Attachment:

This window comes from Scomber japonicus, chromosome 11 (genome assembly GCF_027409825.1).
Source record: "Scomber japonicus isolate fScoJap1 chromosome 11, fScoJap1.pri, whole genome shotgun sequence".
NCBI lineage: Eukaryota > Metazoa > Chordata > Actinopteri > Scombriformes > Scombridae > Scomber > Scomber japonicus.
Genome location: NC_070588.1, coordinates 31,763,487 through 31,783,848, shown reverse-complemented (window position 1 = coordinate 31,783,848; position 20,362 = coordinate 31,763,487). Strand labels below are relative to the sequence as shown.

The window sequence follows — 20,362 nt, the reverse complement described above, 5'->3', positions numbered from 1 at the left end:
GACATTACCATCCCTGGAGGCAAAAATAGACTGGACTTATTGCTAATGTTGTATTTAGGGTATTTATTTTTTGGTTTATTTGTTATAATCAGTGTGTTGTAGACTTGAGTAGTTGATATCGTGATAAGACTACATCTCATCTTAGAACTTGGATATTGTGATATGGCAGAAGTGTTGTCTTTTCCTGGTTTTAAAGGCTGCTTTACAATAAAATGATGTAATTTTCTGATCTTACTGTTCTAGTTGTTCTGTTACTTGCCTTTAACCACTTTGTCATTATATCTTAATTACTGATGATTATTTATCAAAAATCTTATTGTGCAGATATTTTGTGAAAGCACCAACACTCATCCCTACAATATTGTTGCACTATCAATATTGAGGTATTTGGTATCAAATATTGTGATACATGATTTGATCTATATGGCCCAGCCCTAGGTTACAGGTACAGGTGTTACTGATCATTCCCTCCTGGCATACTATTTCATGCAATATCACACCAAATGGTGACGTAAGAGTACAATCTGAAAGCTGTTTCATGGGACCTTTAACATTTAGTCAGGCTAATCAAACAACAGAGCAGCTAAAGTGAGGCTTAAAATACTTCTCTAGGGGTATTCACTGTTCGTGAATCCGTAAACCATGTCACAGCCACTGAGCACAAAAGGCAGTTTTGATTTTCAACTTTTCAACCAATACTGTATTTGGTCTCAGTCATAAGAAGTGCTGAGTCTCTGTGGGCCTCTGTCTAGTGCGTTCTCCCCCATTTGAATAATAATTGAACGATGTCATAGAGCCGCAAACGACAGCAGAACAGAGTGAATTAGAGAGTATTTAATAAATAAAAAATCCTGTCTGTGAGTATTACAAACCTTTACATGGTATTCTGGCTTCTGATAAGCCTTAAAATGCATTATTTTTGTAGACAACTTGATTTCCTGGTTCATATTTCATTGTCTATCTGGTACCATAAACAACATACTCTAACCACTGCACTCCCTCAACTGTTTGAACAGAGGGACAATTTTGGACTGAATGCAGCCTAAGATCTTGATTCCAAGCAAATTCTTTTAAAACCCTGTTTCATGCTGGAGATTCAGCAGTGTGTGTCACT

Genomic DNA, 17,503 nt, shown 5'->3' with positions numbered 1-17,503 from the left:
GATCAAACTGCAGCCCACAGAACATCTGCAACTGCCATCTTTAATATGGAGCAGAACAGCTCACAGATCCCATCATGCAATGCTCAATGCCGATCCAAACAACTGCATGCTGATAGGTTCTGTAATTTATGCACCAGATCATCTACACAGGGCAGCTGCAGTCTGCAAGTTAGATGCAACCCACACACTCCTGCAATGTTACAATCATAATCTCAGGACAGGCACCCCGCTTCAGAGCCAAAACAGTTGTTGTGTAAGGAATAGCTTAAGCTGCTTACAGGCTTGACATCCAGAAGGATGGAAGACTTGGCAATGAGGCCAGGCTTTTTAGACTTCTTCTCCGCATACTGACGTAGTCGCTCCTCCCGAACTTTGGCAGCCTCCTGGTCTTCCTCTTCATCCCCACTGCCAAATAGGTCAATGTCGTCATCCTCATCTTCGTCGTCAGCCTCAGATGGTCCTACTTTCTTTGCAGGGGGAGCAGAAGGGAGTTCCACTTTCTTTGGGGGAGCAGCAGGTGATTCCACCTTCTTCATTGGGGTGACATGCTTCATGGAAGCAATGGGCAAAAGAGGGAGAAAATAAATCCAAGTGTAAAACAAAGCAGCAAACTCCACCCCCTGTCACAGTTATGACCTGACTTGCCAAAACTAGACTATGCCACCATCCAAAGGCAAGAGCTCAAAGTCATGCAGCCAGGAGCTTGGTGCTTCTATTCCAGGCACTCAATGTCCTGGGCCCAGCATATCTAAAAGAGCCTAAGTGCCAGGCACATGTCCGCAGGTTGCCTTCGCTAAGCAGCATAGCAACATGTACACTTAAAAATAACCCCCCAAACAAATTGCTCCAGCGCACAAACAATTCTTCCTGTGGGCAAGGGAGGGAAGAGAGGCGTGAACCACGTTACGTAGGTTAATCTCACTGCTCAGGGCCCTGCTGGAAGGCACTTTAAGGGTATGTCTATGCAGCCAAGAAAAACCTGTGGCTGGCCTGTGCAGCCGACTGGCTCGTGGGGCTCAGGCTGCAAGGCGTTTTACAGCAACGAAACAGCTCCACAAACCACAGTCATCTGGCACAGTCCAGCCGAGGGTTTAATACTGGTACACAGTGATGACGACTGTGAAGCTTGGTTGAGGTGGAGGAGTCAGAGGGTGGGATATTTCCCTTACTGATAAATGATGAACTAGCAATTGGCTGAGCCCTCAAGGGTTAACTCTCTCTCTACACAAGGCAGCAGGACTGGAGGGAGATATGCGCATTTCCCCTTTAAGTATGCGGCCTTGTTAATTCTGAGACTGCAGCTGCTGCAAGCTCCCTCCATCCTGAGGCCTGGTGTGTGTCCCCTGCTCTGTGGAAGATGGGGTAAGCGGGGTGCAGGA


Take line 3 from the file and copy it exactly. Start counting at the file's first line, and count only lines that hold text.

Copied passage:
NCBI lineage: Eukaryota > Metazoa > Chordata > Actinopteri > Scombriformes > Scombridae > Scomber > Scomber japonicus.